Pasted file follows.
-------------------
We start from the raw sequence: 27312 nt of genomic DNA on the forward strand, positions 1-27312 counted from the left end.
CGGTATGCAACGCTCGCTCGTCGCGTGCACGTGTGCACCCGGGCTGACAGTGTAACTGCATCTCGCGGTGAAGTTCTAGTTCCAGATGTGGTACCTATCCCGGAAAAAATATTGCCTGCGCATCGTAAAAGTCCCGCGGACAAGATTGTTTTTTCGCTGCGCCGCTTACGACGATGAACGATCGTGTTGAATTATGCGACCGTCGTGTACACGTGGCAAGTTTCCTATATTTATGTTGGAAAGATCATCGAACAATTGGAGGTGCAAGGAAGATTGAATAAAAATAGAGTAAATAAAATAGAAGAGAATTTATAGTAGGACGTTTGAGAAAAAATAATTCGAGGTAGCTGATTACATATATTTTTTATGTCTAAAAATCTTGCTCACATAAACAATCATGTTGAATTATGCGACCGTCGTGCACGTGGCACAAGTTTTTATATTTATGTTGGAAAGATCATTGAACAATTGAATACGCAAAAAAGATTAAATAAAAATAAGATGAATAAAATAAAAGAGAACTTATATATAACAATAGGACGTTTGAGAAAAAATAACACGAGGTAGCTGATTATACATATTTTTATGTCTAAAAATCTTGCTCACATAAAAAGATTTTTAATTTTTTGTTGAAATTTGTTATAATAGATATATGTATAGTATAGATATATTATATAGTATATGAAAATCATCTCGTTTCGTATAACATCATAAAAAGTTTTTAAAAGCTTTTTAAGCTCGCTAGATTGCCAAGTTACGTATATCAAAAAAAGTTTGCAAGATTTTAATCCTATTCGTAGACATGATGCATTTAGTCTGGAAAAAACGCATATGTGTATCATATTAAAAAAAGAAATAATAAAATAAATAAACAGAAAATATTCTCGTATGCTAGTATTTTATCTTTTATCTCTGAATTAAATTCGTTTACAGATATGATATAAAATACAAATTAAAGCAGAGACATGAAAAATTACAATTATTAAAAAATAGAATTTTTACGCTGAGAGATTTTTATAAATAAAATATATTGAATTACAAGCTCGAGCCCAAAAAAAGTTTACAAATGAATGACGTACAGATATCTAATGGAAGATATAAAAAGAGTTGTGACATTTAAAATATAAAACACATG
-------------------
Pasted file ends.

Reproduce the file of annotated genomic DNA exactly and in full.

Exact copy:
We start from the raw sequence: 27312 nt of genomic DNA on the forward strand, positions 1-27312 counted from the left end.
CGGTATGCAACGCTCGCTCGTCGCGTGCACGTGTGCACCCGGGCTGACAGTGTAACTGCATCTCGCGGTGAAGTTCTAGTTCCAGATGTGGTACCTATCCCGGAAAAAATATTGCCTGCGCATCGTAAAAGTCCCGCGGACAAGATTGTTTTTTCGCTGCGCCGCTTACGACGATGAACGATCGTGTTGAATTATGCGACCGTCGTGTACACGTGGCAAGTTTCCTATATTTATGTTGGAAAGATCATCGAACAATTGGAGGTGCAAGGAAGATTGAATAAAAATAGAGTAAATAAAATAGAAGAGAATTTATAGTAGGACGTTTGAGAAAAAATAATTCGAGGTAGCTGATTACATATATTTTTTATGTCTAAAAATCTTGCTCACATAAACAATCATGTTGAATTATGCGACCGTCGTGCACGTGGCACAAGTTTTTATATTTATGTTGGAAAGATCATTGAACAATTGAATACGCAAAAAAGATTAAATAAAAATAAGATGAATAAAATAAAAGAGAACTTATATATAACAATAGGACGTTTGAGAAAAAATAACACGAGGTAGCTGATTATACATATTTTTATGTCTAAAAATCTTGCTCACATAAAAAGATTTTTAATTTTTTGTTGAAATTTGTTATAATAGATATATGTATAGTATAGATATATTATATAGTATATGAAAATCATCTCGTTTCGTATAACATCATAAAAAGTTTTTAAAAGCTTTTTAAGCTCGCTAGATTGCCAAGTTACGTATATCAAAAAAAGTTTGCAAGATTTTAATCCTATTCGTAGACATGATGCATTTAGTCTGGAAAAAACGCATATGTGTATCATATTAAAAAAAGAAATAATAAAATAAATAAACAGAAAATATTCTCGTATGCTAGTATTTTATCTTTTATCTCTGAATTAAATTCGTTTACAGATATGATATAAAATACAAATTAAAGCAGAGACATGAAAAATTACAATTATTAAAAAATAGAATTTTTACGCTGAGAGATTTTTATAAATAAAATATATTGAATTACAAGCTCGAGCCCAAAAAAAGTTTACAAATGAATGACGTACAGATATCTAATGGAAGATATAAAAAGAGTTGTGACATTTAAAATATAAAACACATG